Stocks Fell Sharply as Italian Debt Worries Grew

Stocks fell sharply in early trading Wednesday on growing concerns that Italy’s debt levels are unsustainable. The Dow Jones industrial average lately was down 278.82 points, or 2.29 percent, to 11,891.36. The S&P 500 fell 32.01, or 2.51 percent, to 1,243.91. The Nasdaq lost 70.75, or 2.59 percent, to 2,656.74.

Italy’s key borrowing rate spiked Wednesday well above the 7 percent level that eventually forced other eurozone countries to seek bailouts, amid uncertainty over who would lead the country when Premier Silvio Berlusconi steps down.

Toyota Motor Corp. said Wednesday it is recalling about 550,000 vehicles worldwide — mostly in the United States — for problems that could make it harder to steer. The recall affects 447,000 vehicles in North America, as well as 38,000 in Japan and another 25,000 in Australia and New Zealand, said Toyota spokesman Dion Corbett. In Europe some 14,000 vehicles are being recalled along with 10,000 in the Middle East and 14,000 in Asia outside Japan.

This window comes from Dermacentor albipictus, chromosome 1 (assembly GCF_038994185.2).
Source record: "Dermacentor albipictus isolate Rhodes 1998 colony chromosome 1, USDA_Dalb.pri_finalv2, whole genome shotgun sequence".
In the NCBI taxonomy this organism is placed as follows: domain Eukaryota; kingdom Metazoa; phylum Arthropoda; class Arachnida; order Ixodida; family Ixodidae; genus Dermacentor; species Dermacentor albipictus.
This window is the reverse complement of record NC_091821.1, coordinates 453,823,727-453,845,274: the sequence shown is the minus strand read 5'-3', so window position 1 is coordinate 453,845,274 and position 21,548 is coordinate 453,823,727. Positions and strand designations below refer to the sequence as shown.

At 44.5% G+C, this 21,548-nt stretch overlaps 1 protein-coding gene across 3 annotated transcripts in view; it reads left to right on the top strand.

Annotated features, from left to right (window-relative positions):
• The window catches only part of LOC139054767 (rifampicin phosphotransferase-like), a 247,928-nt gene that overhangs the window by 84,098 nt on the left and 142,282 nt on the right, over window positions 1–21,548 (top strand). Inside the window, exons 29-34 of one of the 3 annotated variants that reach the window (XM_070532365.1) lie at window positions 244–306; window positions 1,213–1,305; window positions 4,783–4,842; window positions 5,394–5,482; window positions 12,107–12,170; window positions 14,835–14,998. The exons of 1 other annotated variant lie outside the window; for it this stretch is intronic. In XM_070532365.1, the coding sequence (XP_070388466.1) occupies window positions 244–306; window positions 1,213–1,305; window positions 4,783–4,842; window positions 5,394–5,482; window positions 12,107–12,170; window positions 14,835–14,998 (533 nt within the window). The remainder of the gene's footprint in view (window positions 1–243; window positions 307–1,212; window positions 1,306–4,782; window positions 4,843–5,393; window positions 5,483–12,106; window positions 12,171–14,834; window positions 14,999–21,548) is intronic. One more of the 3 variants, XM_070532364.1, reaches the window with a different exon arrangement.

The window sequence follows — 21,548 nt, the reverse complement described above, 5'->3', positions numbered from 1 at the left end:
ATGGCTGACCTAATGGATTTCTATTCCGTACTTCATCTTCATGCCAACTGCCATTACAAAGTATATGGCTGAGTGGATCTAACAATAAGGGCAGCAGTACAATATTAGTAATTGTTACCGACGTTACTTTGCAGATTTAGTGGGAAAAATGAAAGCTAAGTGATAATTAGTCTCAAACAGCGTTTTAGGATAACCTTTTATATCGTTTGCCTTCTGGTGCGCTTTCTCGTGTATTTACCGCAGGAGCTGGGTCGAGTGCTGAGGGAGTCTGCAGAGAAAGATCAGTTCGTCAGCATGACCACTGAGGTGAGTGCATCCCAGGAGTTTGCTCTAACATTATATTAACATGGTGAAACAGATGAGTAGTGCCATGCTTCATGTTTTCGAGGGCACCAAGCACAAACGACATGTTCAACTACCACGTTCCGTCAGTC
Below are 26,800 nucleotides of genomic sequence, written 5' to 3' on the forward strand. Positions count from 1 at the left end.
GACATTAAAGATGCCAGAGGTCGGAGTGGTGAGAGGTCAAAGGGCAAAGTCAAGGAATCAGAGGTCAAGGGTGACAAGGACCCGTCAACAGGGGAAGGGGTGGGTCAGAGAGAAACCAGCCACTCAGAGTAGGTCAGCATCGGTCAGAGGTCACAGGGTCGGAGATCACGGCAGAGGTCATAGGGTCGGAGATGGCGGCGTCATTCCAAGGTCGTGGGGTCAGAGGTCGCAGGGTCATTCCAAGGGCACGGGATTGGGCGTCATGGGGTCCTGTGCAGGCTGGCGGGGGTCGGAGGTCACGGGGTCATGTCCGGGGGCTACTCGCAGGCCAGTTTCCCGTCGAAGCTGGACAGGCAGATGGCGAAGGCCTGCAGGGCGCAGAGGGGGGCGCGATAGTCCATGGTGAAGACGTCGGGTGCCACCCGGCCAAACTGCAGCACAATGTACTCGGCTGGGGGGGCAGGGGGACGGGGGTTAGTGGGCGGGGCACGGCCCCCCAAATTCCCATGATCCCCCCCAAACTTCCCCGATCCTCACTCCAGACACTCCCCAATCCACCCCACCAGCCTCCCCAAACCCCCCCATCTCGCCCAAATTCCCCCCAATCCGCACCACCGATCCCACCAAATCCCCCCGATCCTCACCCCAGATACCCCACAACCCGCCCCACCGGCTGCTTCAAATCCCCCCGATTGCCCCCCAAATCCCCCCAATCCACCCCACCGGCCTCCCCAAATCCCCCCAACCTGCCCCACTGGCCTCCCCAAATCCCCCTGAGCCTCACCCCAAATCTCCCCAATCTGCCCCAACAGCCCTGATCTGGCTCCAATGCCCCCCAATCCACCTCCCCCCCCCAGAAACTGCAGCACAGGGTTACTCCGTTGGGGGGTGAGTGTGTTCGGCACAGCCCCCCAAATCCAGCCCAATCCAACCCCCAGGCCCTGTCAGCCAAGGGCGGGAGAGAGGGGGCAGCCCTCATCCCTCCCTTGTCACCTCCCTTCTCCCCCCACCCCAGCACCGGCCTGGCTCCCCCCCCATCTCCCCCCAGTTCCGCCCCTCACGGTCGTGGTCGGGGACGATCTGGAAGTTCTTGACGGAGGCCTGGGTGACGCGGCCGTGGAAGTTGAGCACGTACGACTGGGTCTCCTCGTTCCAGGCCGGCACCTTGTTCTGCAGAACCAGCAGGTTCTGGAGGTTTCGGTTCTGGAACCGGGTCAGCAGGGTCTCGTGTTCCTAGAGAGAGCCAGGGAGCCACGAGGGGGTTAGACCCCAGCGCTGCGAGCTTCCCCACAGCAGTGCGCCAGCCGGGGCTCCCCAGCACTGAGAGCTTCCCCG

General Motors Co.’s  third-quarter net income fell 15 percent from a year earlier, dragged down by losses in Europe and South America and weak earnings in all areas except North America and China. Its net income fell to $1.7 billion in the quarter, or $1.03 per share, compared with $2 billion, or $1.20 per share, a year earlier.

The world’s largest brewer Anheuser-Busch InBev NV said Wednesday its third-quarter profits rose by over 16 percent, largely on the back of the continued popularity of global brands like Stella Artois and Beck’s. It says its revenue grew by 3.6 percent in the third quarter even though volumes decreased by 0.2 percent.





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